H.D.S. Greenway

Democracy - it’s not for everyone

By H.D.S. Greenway
November 17, 2009

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WINSTON CHURCHILL once said that democracy is the worst form of government except for all the other forms that have been tried from time to time. But Churchill was speaking from the mother of parliaments in 1947, in an age that had emerged from the fascist darkness only to see the iron curtain of Communism descending across Europe. India and Pakistan had just gained their freedom, but most of the other lands in what came to be called the Third World were still in the grip of European colonialism.

How has democracy fared in the decades since? It has thrived in Eastern Europe since the end of Soviet empire 20 years ago. It has served India well and Pakistan badly. In much of Africa democracy has provided a shell under which gangsters plunder and beggar their people.

Recently, a stolen election in Afghanistan has been a disaster for American hopes and policy. There will soon be another election in Iraq that will do little to heal that bitterly divided country.

An American-backed election brought Hamas to power in Gaza in 2006. But instead of honoring the voice of the people, Israel, with American connivance, simply locked the territory down, turning Gaza into a virtual prison in one of the most notable cases of collective punishment on the face of the globe. When Islamic parties won an election in Algeria in 1991, the West encouraged the reversal of election results, suggesting an hypocrisy that says democracy is only permissible when the results are favorable to us.

People the world over treasure a chance to have some say about how they are ruled, but too often elections are used cynically. There used to be a saying east of Suez that democracy was like a ceremonial elephant, splendid to look at and very good for pleasing foreigners. But there must never be a question of who rides whom.

George W. Bush and his neo-conservatives put a great deal of store in the transformational power of democracy. Overthrowing Saddam Hussein in Iraq, many naively believed, would transform the Middle East from the authoritarian rule of sheiks and emirs to a Western democracy that would be friendly to Israel.

Instead of the invasion of Iraq transforming the Middle East, the realities of the Middle East transformed Iraq. Democracy has not brought divergent Iraqi interests together, nor has it erased the divisions of ethnicity and tribe. And there seems little chance that Iraq will be opening an embassy in Tel Aviv any time soon.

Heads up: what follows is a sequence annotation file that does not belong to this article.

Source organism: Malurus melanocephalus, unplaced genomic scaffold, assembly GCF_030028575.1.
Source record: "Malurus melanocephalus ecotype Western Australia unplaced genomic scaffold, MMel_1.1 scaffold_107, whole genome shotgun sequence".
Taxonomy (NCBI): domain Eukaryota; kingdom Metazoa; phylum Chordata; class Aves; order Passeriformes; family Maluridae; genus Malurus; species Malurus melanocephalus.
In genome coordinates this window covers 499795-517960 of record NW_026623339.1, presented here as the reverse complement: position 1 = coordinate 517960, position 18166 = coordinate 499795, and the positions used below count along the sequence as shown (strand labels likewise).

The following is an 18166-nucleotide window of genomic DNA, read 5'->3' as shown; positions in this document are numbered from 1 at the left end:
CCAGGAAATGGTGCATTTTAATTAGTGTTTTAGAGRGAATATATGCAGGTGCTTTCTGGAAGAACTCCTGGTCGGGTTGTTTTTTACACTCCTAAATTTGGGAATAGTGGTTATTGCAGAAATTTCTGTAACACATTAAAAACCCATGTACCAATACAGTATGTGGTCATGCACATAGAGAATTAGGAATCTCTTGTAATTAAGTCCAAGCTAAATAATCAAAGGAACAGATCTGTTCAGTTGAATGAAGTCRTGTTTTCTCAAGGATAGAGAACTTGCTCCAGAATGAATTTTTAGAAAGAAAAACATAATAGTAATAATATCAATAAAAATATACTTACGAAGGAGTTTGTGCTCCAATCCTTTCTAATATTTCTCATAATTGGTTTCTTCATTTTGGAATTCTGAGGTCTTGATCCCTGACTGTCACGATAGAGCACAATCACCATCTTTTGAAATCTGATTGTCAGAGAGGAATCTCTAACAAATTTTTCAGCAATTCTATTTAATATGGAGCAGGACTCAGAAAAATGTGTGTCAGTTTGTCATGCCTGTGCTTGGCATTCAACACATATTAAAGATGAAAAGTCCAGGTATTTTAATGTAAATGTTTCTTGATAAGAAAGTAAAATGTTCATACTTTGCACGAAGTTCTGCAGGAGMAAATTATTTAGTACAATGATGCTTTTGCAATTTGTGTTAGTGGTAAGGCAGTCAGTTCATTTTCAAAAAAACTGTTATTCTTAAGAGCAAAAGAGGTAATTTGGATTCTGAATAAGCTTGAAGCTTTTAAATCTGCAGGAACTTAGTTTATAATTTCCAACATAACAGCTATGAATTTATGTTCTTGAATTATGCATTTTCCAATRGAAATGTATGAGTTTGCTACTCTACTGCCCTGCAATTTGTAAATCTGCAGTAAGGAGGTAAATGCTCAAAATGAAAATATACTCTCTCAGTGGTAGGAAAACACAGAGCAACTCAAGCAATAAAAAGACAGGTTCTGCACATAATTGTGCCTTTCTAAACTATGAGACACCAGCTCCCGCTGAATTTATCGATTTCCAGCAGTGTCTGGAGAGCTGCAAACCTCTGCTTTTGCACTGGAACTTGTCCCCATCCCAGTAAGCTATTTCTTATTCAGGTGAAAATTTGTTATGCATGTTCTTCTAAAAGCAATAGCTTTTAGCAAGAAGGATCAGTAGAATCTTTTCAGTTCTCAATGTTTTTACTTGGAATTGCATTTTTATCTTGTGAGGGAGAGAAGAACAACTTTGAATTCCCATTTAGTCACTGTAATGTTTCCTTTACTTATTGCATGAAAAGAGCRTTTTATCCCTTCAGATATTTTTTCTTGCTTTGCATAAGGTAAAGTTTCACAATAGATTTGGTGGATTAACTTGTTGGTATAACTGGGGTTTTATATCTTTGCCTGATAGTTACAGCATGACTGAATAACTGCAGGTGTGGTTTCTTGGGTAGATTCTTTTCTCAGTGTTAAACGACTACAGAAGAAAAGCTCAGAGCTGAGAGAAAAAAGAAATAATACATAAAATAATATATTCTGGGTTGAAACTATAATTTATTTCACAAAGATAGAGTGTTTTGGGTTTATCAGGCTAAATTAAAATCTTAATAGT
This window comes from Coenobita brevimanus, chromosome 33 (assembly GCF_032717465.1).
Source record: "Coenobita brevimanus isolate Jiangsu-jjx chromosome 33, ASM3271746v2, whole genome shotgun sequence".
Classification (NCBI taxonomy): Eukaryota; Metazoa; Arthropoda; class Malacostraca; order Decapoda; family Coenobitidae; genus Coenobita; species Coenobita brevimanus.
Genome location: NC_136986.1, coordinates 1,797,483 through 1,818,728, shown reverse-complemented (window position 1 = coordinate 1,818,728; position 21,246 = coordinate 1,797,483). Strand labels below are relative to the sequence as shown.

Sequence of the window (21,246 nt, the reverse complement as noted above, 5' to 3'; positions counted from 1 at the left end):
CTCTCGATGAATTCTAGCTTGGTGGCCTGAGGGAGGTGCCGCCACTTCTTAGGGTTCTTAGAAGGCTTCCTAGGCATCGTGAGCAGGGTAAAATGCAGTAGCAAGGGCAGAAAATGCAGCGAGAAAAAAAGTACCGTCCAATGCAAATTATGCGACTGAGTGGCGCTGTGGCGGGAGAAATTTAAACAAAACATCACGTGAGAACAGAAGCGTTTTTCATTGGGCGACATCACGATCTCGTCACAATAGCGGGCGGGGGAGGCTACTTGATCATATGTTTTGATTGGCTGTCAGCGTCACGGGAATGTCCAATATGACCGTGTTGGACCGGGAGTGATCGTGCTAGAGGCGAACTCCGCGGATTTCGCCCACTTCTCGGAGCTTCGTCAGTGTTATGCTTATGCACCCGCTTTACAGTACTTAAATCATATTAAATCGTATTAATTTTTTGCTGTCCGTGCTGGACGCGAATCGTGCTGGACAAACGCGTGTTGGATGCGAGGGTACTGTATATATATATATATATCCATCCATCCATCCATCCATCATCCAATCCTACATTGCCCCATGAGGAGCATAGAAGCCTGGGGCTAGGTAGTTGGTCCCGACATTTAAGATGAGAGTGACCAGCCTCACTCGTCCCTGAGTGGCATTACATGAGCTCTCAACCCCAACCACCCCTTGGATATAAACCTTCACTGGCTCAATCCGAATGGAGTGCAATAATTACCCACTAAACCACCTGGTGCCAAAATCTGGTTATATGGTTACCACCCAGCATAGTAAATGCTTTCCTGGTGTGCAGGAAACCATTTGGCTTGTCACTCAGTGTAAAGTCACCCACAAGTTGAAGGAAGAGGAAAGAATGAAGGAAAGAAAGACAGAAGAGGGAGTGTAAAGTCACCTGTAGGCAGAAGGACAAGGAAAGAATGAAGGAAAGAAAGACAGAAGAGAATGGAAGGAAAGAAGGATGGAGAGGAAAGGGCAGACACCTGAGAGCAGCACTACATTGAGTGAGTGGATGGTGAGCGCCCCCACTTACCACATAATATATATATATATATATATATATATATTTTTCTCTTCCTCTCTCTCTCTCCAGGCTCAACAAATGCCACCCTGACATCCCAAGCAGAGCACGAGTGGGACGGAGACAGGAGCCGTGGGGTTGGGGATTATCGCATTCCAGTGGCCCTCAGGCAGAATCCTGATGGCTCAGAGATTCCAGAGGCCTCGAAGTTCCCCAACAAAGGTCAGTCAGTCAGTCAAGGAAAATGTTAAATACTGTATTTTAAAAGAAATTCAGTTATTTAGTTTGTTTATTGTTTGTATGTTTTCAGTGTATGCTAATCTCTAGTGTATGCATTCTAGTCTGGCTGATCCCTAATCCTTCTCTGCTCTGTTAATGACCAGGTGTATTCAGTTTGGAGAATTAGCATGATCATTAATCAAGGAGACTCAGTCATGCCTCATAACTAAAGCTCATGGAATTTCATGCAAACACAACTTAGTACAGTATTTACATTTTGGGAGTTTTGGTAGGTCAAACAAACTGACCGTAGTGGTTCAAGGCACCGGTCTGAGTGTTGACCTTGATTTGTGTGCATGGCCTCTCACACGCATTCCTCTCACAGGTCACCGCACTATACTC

In many societies democracy is imperfectly understood. Rory Stewart, in his book “The Prince of the Marshes,’’ remembered when an American came to the Iraqi district where he was administrator to explain democracy. The American drew the typical organizational rectangle on the blackboard with four lines coming down to represent branches of authority. “He’s drawing a dog,’’ Stewart heard some of the sheiks in the back saying. When the American began to talk about democracy in Africa, the sheiks grumbled and wondered whether he thought they were Africans. When the American mentioned Nigeria, the sheiks walked out.

Perhaps the best to be hoped for Iraq is that it emerges into something like Lebanon, a troubled land at best, riven with factions and prone to undue influence from other countries.

Jessica Stern, in her book “Terror in the Name of God,’’ wrote that “democratization is not necessarily the best way to fight Islamic extremism. Most states that attempt to transition from autocracy to democracy get stuck in a kind of in between state. And electoral democracy does not necessarily imply liberal democracy. . . ’’ Too often Western-style democracy just leads to cronyism and kleptocracy.

It would be hard to argue now that a traditional loya jirga, in which Afghan tribal elders get together to decide who rules, wouldn’t have been better than insisting on a Western-style election in Afghanistan.

Churchill, were he alive today, might have said democracy is the best of all forms of government in countries that have the necessary institutions in place and are ready for it. All democracies need elections, but not all elections lead to democracy.

H.D.S. Greenway’s column appears regularly in the Globe.

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